A few weeks ago researchers announced the discovery of a potential new class of drug capable of some degree of clearance of senescent cells in old tissues. As an approach to treating aging and its associated medical conditions this has long been advocated by the SENS Research Foundation, and is now coming to be known as a senolytic therapy. The paper is published in Nature Medicine, but is unfortunately not open access. The researchers there referred to the most effective drug candidate by its development code name, ABT-263. Another collaborating research group, those involved in identifying dasatinib and quercetin as senolytic drugs in research announced earlier this year, published their own paper on the ABT-263 discovery yesterday in Aging Cell. There they use ABT-263's generic name navitoclax, and this latest paper is open access, so you'll find more of the details laid out and easily accessible.
Cells become senescent as a result of damage, toxins, and stress, ceasing to divide and secreting a range of signals. This is most likely an evolutionary adaptation of processes involved in embryonic development and wound healing that have also come to suppress cancer risk in early old age, shutting down the ability to replicate in those cells most at risk. Senescent cells are destroyed by their own programmed cell death mechanisms or by the immune system, but some evade these fates and linger. The immune system becomes damaged and ineffective itself in later life, and that no doubt doesn't help matters. As senescent cells accumulate in ever greater numbers over the years, the combined effects of their secreted signals become damaging to surrounding tissues, generating inflammation, remodeling important structures, and eventually encouraging the generation of cancer rather than suppressing it. The presence of senescent cells contributes to the progression of near all of the common age-related diseases.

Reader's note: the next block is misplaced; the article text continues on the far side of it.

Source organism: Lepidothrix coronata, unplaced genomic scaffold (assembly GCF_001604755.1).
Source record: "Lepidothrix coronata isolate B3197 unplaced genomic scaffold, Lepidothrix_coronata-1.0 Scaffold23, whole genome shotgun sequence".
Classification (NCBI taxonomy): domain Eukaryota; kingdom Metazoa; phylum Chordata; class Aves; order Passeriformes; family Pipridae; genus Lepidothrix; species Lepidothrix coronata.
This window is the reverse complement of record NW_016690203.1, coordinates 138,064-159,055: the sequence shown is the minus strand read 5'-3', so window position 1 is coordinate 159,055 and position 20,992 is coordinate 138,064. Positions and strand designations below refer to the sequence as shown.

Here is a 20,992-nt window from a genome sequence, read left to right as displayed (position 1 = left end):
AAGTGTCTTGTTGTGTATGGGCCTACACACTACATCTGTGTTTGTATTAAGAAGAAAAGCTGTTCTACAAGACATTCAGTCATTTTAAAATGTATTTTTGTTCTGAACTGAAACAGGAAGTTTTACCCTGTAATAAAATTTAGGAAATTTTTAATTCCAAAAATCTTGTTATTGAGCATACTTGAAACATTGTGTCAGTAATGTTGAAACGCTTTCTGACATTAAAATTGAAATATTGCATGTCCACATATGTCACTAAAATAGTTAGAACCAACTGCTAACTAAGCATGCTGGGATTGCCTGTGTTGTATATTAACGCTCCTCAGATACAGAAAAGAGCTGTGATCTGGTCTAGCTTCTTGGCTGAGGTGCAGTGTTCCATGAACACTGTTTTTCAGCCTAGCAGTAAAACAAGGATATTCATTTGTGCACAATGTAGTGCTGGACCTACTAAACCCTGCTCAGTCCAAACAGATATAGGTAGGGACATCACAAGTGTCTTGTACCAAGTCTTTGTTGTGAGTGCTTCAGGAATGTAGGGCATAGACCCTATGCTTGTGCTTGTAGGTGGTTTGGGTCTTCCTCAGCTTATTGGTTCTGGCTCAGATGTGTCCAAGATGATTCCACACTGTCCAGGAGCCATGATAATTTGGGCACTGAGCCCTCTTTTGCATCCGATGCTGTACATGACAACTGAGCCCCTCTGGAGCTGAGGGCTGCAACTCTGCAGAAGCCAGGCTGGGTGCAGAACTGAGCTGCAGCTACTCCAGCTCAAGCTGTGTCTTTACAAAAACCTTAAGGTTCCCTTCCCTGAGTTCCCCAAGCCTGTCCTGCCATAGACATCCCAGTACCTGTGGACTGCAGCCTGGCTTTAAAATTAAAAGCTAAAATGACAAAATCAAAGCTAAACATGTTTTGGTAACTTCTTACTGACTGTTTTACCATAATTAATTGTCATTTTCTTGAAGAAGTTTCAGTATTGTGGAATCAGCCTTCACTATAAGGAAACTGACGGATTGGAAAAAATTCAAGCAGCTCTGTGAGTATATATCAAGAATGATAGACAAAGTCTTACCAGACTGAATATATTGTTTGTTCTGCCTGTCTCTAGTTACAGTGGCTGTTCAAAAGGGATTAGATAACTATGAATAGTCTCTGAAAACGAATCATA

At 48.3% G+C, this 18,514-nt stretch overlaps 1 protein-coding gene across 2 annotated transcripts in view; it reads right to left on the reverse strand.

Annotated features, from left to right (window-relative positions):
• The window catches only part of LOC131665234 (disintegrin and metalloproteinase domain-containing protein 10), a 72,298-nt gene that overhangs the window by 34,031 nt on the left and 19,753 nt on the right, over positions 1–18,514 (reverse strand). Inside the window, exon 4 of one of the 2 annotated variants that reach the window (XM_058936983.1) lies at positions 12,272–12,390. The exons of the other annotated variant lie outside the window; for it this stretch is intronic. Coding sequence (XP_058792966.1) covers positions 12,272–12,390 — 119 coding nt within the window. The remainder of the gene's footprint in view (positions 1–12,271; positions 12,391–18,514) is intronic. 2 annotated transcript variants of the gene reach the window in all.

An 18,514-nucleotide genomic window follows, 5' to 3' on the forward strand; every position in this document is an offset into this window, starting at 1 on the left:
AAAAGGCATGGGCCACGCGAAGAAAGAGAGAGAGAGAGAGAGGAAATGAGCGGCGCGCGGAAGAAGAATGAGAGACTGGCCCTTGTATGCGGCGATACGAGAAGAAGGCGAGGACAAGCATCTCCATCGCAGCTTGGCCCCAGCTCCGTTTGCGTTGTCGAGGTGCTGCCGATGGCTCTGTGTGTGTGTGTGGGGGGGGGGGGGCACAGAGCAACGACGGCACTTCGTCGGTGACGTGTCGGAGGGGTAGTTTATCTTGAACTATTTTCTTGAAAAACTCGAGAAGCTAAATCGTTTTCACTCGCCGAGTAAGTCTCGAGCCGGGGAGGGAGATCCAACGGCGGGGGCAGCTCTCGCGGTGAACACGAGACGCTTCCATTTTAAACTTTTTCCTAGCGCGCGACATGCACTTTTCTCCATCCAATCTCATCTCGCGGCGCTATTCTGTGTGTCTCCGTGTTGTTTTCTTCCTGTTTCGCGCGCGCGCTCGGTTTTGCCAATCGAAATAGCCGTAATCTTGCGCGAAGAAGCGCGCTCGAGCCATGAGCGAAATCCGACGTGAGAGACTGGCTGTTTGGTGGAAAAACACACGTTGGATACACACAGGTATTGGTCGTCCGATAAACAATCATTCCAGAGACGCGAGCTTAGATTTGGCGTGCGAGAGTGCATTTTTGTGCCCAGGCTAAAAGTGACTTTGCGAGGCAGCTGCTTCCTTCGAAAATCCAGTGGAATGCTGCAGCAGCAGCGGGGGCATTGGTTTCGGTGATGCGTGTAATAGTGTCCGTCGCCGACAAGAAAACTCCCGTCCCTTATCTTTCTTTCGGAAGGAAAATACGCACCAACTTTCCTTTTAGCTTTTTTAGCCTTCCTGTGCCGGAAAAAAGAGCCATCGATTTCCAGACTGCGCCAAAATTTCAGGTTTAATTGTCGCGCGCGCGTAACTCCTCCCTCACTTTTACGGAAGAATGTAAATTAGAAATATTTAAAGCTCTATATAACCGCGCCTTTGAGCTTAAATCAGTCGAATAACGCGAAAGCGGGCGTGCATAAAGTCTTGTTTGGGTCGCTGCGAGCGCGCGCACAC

Selective destruction of cells is a major theme in cancer research and other areas of medicine, and destruction of senescent cells looks to be the shortest path to removing this contribution to degenerative aging. A good means of clearing these cells means that we don't have to stop to fully understand how and why cellular senescence causes damage - we can just test removal in the laboratory and look for a beneficial outcome. So far, that is exactly the outcome seen in animal studies. Early this year the first senolytic drug combination of dasatinib and quercetin was tested in mice with mediocre results in terms of percentage of cells cleared and a level of removal that varied widely by tissue type. Nonetheless it produced measurable, significant benefits after just a single treatment. This is a form of narrow, selective rejuvenation, the restoration of some parameters of biology in a living individual to the state they were in earlier life.